Next, compound (3) was suspended in a mixture of dichloromethane (50 ml)/triethylamine (4 ml) and cooled to 4° C. under argon. Trifluoroacetic anhydride (5.4 g, 25 mmol) was added dropwise by syringe over a ten minute period. The reaction mixture was stirred at room temperature for one hour and then an excess of trifluoroacetic anhydride (5.4 g, 25 mmol) was added. After one hour methanol (30 ml) was added and the solvent was then removed invacuo yielding a yellow oil (approximately 15 g), which was purified by column chromatography on silica gel (Baker Flash grade). Elution with dichloromethane:methanol (8:2) and evaporation of the solvent invacuo gave 4 N-(3-trifluoroacetylaminopropyl)-2'-deoxycytidine (compound (4) of FIG. 2).
Compound (4) (1 g, 2.6 mmol) was co-evaporated with anhydrous pyridine (3×25 ml) and dissolved in anhydrous pyridine (30 ml). 4,4'-dimethoxytritylchloride (0.97 g, 2.8 mmol) was added and the mixture stirred at room temperature for one hour. Methanol (30 ml) was added and then the reaction mixture was concentrated invacuo. The residue was partitioned between dichloromethane (100 ml) and cold saturated sodium bicarbonate solution (100 ml). The aqueous layer was further extracted with dichloromethane (100 ml). The organic extracts were combined and dried using Na2 SO4. Evaporation of the solvent invacuo gave a yellow oil which was purified by column chromatography on silica gel (Baker Flash Grade). Elution with dichloromethane/methanol/pyridine (950:49:1) and evaporation of the solvent invacuo gave 5'-O-(4,4-dimethoxytrityl)-4 N-(3-trifluoroacetylaminopropyl)-2'-deoxycytidine (compound (5) of FIG. 2).
Compound (5) (1.3 g, 1.9 mmol) was dissolved in a mixture of chloroform (10 ml, filtered through basic alumina) and diisopropylethylamine (1.3 ml, 7.6 mmol) under argon. To the ice cooled reaction mixture was added chloro-morpholino-methoxy-phosphine (0.29 ml, 2.85 mmol), dropwise, by syringe over three minutes. After 15 minutes at room temperature, the solution was transferred with 50 ml ethylacetate into a 250 ml separating funnel and extracted with cold, saturated sodium chloride solution (8×80 ml). The organic layer was dried (Na2 SO4) and then concentrated invacuo to yield a buff colored foam. The foam was dissolved in toluene (15 ml) and added dropwise to hexane (200 ml) at -80° C. The colorless precipitate, collected at room temperature and dried under a stream of argon, was 5═-O-(4,4-dimethoxytrityl)-3'-methoxymorpholinophosphine-4 N-(3-trifluoro-acetylaminopropyl)-2'-deoxycytidine (compound (6) of FIG. 2).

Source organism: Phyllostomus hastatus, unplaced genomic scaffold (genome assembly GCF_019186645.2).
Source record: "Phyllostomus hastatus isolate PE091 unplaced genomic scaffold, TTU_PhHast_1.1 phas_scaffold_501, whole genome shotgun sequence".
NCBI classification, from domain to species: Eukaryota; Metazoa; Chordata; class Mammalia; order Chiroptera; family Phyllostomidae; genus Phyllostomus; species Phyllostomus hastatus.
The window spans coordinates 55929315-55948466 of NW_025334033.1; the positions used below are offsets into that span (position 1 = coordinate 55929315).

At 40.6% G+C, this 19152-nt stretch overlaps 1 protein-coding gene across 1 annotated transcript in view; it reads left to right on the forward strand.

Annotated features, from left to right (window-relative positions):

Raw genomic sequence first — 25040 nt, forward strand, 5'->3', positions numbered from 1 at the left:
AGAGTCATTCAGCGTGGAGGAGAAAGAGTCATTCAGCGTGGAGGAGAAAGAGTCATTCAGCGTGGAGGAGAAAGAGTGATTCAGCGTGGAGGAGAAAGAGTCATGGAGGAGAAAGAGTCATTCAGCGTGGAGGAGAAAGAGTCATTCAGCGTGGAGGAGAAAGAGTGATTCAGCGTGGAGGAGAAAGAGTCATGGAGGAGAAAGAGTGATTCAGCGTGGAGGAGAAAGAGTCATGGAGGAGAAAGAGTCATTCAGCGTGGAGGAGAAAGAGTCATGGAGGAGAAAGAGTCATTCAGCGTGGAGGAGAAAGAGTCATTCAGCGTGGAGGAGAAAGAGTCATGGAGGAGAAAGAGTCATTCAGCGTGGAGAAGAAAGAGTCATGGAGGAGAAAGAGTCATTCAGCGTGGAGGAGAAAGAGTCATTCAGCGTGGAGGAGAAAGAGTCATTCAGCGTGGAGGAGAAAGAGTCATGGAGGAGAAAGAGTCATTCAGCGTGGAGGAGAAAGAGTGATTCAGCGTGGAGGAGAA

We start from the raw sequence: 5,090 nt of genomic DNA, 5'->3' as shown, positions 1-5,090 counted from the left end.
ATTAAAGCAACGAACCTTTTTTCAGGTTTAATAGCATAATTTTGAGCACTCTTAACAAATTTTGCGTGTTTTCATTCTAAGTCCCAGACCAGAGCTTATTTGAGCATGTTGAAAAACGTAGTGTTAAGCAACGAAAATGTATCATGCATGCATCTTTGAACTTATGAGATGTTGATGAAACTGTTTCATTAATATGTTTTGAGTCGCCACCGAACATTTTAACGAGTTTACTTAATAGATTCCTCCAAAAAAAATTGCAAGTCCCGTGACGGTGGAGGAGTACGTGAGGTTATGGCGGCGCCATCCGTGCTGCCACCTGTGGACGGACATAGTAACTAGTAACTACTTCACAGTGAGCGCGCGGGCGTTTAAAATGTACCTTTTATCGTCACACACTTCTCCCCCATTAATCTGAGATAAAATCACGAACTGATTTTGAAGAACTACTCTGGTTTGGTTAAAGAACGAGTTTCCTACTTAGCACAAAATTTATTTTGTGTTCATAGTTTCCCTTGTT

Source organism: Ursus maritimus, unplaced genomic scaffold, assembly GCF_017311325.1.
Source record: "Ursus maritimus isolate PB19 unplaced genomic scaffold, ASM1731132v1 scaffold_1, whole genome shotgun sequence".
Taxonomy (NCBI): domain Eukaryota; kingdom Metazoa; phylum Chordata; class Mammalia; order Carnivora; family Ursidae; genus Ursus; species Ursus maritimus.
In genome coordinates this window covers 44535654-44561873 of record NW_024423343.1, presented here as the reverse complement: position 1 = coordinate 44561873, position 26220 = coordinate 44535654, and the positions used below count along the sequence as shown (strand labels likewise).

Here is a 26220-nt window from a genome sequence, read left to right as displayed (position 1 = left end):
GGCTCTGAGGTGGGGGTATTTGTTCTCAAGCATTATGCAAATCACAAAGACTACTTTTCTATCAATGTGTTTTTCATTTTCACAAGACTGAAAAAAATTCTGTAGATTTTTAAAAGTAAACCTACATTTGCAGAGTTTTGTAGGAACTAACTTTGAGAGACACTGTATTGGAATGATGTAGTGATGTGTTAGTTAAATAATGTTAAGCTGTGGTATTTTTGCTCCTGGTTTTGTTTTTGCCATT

The next step was the incorporation of compound (6) into synthetic DNA. Compound (6), dissolved in acetonitrile (80 mg ml-, 9.7 umolsml-1) was used to functionalize oligonucleotides synthesised on an Applied Biosystems 380A DNA synthesiser, according to standard techniques. This resulted in functionalized oligonucleotide (7) of FIG. 3.
Following deprotection by treatment with thiophenol, ammonia and acetic acid to form the deprotected oligonucleotide (8) of FIG. 4, labeling with biotin was carried out as follows.
To oligonucleotide (8) (25 ug, 2.5×10-9 moles) dissolved in 0.1M sodium borate, pH 8.0, was added the N-hydroxysuccinimide ester of biotin amino caproic acid (23 μg, 5×10-8 moles) (Enzo Biochem) in dimethyl formamide (3 μl), and the reaction allowed to proceed for 4 hours. Residual biotin acylating reagent was removed from the biotinylated oligomer by chromotography on Sephadex G50. Further purification can be accomplished by reverse phase high performance liquid chromatography.
The oligonucleotides which have been labeled using the cytidine analogs of the invention are used in nucleic acid hybridization reactions to detect nucleic acid sequences characteristic of specific bacteria, viruses, or cells, according to conventional techniques, e.g., as described in Landes U.S. Pat. Appln. Ser. No. 529,044, filed Sep. 2, 1983, now U.S. Pat. No. 4,624,501 assigned to the same assignee as the present application, hereby incorporated by reference.
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|U.S. Classification||536/24.3, 536/28.51, 536/25.32|
|International Classification||C07H19/20, C07H21/04, C07H21/02, C12Q1/68, C07F9/48, C07F9/144, C07F9/117, C07D239/47, C07H19/073, C07H19/10, C07H21/00, C07H19/06|
|Cooperative Classification||C07H21/00, C07H19/06, C07H19/10|
|European Classification||C07H19/06, C07H19/10, C07H21/00|